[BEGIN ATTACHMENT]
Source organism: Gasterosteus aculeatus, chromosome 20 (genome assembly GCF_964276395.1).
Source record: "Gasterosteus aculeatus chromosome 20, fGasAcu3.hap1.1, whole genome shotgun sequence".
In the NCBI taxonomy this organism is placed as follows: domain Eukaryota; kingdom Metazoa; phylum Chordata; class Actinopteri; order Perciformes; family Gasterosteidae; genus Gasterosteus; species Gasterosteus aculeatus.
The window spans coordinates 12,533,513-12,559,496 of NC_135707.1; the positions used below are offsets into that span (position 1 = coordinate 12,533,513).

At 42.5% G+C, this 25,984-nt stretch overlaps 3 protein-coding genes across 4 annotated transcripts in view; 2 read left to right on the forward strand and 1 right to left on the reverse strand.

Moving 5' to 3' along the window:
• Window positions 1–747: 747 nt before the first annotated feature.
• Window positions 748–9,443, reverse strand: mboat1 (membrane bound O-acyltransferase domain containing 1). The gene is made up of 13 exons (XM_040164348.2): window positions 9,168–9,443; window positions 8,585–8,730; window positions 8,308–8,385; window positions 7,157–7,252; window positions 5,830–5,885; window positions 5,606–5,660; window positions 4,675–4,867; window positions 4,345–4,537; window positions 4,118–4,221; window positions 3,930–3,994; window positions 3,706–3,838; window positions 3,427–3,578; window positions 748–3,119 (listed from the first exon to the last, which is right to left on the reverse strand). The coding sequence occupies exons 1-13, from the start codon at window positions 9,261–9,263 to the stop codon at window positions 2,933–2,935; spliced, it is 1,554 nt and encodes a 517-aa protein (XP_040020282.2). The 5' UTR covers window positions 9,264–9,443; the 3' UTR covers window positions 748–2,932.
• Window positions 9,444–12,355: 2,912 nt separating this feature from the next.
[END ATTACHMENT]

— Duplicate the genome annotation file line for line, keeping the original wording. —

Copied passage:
Source organism: Gasterosteus aculeatus, chromosome 20 (genome assembly GCF_964276395.1).
Source record: "Gasterosteus aculeatus chromosome 20, fGasAcu3.hap1.1, whole genome shotgun sequence".
In the NCBI taxonomy this organism is placed as follows: domain Eukaryota; kingdom Metazoa; phylum Chordata; class Actinopteri; order Perciformes; family Gasterosteidae; genus Gasterosteus; species Gasterosteus aculeatus.
The window spans coordinates 12,533,513-12,559,496 of NC_135707.1; the positions used below are offsets into that span (position 1 = coordinate 12,533,513).

At 42.5% G+C, this 25,984-nt stretch overlaps 3 protein-coding genes across 4 annotated transcripts in view; 2 read left to right on the forward strand and 1 right to left on the reverse strand.

Moving 5' to 3' along the window:
• Window positions 1–747: 747 nt before the first annotated feature.
• Window positions 748–9,443, reverse strand: mboat1 (membrane bound O-acyltransferase domain containing 1). The gene is made up of 13 exons (XM_040164348.2): window positions 9,168–9,443; window positions 8,585–8,730; window positions 8,308–8,385; window positions 7,157–7,252; window positions 5,830–5,885; window positions 5,606–5,660; window positions 4,675–4,867; window positions 4,345–4,537; window positions 4,118–4,221; window positions 3,930–3,994; window positions 3,706–3,838; window positions 3,427–3,578; window positions 748–3,119 (listed from the first exon to the last, which is right to left on the reverse strand). The coding sequence occupies exons 1-13, from the start codon at window positions 9,261–9,263 to the stop codon at window positions 2,933–2,935; spliced, it is 1,554 nt and encodes a 517-aa protein (XP_040020282.2). The 5' UTR covers window positions 9,264–9,443; the 3' UTR covers window positions 748–2,932.
• Window positions 9,444–12,355: 2,912 nt separating this feature from the next.